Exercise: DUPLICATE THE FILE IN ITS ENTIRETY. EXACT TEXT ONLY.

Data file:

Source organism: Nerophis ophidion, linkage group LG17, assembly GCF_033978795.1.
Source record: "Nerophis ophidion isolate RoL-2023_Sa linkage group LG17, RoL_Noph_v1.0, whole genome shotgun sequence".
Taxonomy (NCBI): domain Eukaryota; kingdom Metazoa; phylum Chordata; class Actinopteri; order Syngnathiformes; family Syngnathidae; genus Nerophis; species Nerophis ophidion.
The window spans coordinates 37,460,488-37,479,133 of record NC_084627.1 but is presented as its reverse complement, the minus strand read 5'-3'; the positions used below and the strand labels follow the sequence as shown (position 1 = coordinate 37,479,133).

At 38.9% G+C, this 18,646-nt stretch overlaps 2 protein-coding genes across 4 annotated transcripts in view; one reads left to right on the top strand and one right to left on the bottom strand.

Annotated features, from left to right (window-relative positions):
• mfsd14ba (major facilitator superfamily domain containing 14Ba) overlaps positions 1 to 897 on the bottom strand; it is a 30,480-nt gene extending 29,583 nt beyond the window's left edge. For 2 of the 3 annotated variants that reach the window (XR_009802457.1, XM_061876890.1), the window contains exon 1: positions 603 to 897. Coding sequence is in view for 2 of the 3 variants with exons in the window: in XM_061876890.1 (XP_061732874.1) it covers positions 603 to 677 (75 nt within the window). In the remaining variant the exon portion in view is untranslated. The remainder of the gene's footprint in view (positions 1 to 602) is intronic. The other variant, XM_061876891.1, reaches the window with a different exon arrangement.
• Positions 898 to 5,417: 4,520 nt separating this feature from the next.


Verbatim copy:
Source organism: Nerophis ophidion, linkage group LG17, assembly GCF_033978795.1.
Source record: "Nerophis ophidion isolate RoL-2023_Sa linkage group LG17, RoL_Noph_v1.0, whole genome shotgun sequence".
Taxonomy (NCBI): domain Eukaryota; kingdom Metazoa; phylum Chordata; class Actinopteri; order Syngnathiformes; family Syngnathidae; genus Nerophis; species Nerophis ophidion.
The window spans coordinates 37,460,488-37,479,133 of record NC_084627.1 but is presented as its reverse complement, the minus strand read 5'-3'; the positions used below and the strand labels follow the sequence as shown (position 1 = coordinate 37,479,133).

At 38.9% G+C, this 18,646-nt stretch overlaps 2 protein-coding genes across 4 annotated transcripts in view; one reads left to right on the top strand and one right to left on the bottom strand.

Annotated features, from left to right (window-relative positions):
• mfsd14ba (major facilitator superfamily domain containing 14Ba) overlaps positions 1 to 897 on the bottom strand; it is a 30,480-nt gene extending 29,583 nt beyond the window's left edge. For 2 of the 3 annotated variants that reach the window (XR_009802457.1, XM_061876890.1), the window contains exon 1: positions 603 to 897. Coding sequence is in view for 2 of the 3 variants with exons in the window: in XM_061876890.1 (XP_061732874.1) it covers positions 603 to 677 (75 nt within the window). In the remaining variant the exon portion in view is untranslated. The remainder of the gene's footprint in view (positions 1 to 602) is intronic. The other variant, XM_061876891.1, reaches the window with a different exon arrangement.
• Positions 898 to 5,417: 4,520 nt separating this feature from the next.